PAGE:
Wednesday’s agreement between Tokyo and Washington to delink the transfer of U.S. Marines in Okinawa to Guam from the relocation of the Futenma air base in the prefecture was greeted by politicians and pundits in both countries as an acknowledgement that the original plan was obviously no longer viable.

But in Okinawa, hope that Japan and the United States have taken the first steps toward canceling the 2006 agreement to move U.S. Marine Corps Air Station Futenma’s flight operations to the Henoko coast of Nago, farther north on Okinawa Island, was tempered by concern that no mention of specific numerical reductions in the agreement means Futenma will simply remain in operation, in Ginowan, for years to come.

The U.S. is set to redirect about half of the 8,000 marines that were expected to be relocated to Guam as part of the bilateral accord to other Asia-Pacific locations, including Hawaii and Australia.

Takashi Kawakami, a security expert at Takushoku University who supports the U.S. alliance, says the new positioning will show China, which has alarmed the Philippines, Vietnam and other Southeast Asian countries with its aggressive actions in the South China Sea, that the U.S. military will still be nearby.

“China continues to be a threat. But the U.S. has no money due to defense budget cuts. So it needs to operate its military more efficiently by rotating small groups of forces in and out of the Asia-Pacific region, thereby maintaining its forward presence,” Kawakami said.

In Washington, Jim Webb, a Democrat on the Senate Armed Services Committee who along with Democrat Carl Levin and Republican John McCain called for Futenma to be consolidated with the Kadena air force base, which is near Ginowan, acknowledged Wednesday’s agreement.

But Webb, who noted recently that U.S.-Japan relations have been paralyzed by Futenma, said the U.S. still has work to do before Okinawa marines shift to Guam.

“Congress has laid out two requirements regarding our basing system on Okinawa and Guam. The fiscal 2012 defense bill requires the commandant of the Marine Corps to provide his preferred force lay-down for the Pacific region. And the defense secretary has been ordered by Congress to commission an independent assessment of U.S. security interests, force posture and deployment plans in the Pacific region,” he said.

“Congress has yet to officially receive the Marine Corps’ plan. The independent study is mandated by law to be provided by the end of March, with the defense secretary further obligated to report his findings to the Congress within 90 days of receiving the study,” Webb added.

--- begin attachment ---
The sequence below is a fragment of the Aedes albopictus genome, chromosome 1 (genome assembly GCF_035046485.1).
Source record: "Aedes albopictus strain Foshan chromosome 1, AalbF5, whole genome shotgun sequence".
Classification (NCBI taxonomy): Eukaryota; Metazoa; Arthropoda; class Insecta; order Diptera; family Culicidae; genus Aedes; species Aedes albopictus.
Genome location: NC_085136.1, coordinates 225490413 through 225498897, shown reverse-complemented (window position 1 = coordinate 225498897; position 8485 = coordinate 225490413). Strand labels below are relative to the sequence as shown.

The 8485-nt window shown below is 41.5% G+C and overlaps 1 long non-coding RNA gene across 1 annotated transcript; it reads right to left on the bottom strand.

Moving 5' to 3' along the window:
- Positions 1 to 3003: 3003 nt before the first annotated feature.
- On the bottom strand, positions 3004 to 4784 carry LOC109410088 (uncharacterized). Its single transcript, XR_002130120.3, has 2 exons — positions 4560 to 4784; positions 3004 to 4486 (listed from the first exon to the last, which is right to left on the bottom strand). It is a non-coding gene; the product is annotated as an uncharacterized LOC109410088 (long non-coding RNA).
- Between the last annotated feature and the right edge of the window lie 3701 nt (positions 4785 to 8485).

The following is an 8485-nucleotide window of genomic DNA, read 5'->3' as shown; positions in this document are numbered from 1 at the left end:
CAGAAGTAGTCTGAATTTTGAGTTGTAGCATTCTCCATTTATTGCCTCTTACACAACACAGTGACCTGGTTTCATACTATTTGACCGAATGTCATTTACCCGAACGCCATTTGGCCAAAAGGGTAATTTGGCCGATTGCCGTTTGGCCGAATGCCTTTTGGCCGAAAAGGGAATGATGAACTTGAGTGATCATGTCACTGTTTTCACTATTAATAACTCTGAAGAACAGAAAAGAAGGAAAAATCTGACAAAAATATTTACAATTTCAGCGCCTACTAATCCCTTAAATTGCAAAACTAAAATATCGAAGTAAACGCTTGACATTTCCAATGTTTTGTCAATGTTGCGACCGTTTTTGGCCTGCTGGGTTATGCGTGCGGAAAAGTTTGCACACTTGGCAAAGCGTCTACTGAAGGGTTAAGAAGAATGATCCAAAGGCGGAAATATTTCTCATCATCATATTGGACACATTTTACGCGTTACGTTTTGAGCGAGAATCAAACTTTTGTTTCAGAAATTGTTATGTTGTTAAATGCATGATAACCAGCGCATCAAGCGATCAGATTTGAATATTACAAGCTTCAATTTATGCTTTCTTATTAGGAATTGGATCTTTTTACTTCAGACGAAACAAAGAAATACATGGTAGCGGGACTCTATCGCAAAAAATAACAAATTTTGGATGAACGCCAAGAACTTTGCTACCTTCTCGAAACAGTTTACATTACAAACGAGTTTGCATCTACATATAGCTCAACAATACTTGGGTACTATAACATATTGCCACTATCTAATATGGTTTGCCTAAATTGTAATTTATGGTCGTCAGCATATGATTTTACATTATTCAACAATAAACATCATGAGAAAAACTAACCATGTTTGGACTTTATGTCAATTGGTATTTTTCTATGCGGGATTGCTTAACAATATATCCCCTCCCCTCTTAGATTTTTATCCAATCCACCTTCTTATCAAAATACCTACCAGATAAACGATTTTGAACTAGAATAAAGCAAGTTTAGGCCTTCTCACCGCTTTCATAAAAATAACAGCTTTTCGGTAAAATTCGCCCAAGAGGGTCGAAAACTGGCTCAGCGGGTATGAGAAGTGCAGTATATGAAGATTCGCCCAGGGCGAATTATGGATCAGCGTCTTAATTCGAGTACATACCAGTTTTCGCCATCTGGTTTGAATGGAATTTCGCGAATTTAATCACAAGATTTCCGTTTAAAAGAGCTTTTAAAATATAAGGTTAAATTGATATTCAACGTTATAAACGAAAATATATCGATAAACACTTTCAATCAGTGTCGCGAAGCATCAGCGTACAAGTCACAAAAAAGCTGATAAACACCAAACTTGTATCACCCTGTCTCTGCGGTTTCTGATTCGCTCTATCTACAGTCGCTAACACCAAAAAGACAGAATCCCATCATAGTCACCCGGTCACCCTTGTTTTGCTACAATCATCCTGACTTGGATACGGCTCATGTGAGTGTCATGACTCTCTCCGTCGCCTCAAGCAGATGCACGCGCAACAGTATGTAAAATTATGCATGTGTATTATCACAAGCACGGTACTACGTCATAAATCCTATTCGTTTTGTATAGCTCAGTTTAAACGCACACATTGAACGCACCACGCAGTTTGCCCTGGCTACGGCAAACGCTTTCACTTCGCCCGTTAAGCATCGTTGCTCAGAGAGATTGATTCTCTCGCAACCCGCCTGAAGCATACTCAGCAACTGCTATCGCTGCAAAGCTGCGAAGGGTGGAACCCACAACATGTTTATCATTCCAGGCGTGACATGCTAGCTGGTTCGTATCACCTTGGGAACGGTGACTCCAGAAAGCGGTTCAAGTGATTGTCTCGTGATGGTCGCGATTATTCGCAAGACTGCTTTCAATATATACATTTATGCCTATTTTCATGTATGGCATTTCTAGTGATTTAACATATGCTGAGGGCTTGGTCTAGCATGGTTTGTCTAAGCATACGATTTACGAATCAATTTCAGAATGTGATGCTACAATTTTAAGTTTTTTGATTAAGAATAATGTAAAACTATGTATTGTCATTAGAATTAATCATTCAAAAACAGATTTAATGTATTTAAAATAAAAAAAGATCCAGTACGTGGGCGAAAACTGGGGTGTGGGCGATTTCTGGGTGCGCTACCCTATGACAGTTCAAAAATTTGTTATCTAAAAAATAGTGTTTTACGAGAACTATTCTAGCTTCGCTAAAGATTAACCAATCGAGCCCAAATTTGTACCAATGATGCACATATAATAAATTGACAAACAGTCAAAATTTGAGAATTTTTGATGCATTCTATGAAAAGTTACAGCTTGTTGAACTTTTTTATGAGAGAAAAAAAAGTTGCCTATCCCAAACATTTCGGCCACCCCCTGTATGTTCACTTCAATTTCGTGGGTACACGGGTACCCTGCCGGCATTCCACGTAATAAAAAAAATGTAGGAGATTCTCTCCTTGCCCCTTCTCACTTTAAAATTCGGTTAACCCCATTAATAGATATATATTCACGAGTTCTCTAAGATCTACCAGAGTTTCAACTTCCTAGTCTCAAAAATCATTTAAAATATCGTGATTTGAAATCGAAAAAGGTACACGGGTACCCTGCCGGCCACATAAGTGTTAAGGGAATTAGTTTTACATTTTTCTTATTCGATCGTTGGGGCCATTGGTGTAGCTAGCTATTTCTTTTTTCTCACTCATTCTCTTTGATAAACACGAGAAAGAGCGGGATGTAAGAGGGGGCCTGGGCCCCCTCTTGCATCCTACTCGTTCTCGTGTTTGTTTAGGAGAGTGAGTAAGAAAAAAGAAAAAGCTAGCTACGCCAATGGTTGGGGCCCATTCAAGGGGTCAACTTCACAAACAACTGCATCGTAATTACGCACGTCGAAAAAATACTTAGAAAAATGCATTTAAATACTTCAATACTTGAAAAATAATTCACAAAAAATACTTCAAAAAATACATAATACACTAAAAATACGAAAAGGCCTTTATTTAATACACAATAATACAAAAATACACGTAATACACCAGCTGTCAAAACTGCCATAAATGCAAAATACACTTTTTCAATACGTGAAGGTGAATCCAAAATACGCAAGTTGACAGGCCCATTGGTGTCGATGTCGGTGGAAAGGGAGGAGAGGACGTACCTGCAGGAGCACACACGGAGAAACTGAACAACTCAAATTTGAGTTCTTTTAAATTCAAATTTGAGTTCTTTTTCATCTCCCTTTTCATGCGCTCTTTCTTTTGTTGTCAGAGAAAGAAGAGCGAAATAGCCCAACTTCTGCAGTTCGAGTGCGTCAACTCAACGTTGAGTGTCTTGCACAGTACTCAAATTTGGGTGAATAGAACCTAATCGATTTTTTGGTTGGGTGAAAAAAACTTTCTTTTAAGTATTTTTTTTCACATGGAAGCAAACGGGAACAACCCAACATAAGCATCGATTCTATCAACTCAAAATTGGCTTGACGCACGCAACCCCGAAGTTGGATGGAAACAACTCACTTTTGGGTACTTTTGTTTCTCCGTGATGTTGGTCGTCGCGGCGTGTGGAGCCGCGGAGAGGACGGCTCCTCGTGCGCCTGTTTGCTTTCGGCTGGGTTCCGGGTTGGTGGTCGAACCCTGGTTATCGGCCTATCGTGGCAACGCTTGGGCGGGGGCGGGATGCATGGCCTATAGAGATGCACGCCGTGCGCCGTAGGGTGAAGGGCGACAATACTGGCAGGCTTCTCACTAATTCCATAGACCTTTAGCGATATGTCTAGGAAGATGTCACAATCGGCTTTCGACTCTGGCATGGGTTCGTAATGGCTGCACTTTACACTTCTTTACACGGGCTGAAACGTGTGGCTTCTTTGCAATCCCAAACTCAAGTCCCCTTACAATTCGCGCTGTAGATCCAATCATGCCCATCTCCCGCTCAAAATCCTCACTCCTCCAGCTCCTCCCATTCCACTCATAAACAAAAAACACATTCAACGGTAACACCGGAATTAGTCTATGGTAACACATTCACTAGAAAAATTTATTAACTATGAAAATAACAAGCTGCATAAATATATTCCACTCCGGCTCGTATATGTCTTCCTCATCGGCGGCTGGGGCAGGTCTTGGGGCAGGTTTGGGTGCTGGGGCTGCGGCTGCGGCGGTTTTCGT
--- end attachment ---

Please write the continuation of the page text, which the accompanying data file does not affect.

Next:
Nago Mayor Susume Inamine, who is meeting with U.S. politicians and policymakers this week, hopes the accord will open the door to scrapping the Henoko plan. But in a speech Tuesday at the East West Center in Washington, he said it is unlikely Okinawans will accept the proposal to incorporate Futenma’s operations with Kadena’s.

“Okinawans don’t want to see an alternate base being built in Okinawa as a result of Futenma’s closure,” he said.

John Feffer, an opponent of the Henoko move at the Washington-based Institute for Policy Studies, said that while Nago residents and other Okinawans may be concerned that the Henoko option officially remains, the reality is it’s impossible to carry out, while integration of Futenma with Kadena is theoretically possible but practically improbable.

“There’s some support in Congress for the Futenma-Kadena plan. The rationale is that if a feasibility study produces a plan for an integrated Kadena with less noise pollution, Okinawans could be persuaded to accept it,” he said. “But such a scenario is unlikely. The Okinawans have been led to believe the U.S. footprint would grow smaller, not that the shape of the footprint would change.”

Kawakami stressed the importance of bilateral talks from now until Prime Minister Yoshihiko Noda makes an official visit to the U.S., probably this spring, to meet President Barack Obama and discuss Futenma’s future.

“Everyone knows moving Futenma to Henoko is impossible. The Japanese government has the opportunity to restart negotiations on where to relocate Futenma,” Kawakami said. “But if the government fails to take the initiative, Futenma will no doubt continue to remain as it is.”

Masaaki Gabe, a professor of international relations and director of the International Institute for Okinawan Studies at the University of the Ryukyus, believes Wednesday’s agreement will lead to the eventual cancellation of the Henoko plan. But he said the possibility that the situation won’t change, as Kawakami indicated, is creating short- and medium-term political concerns in Okinawa, where Ginowan will hold its mayoral poll Sunday.

In a time of both misinformation and too much information, quality journalism is more crucial than ever.
By subscribing, you can help us get the story right.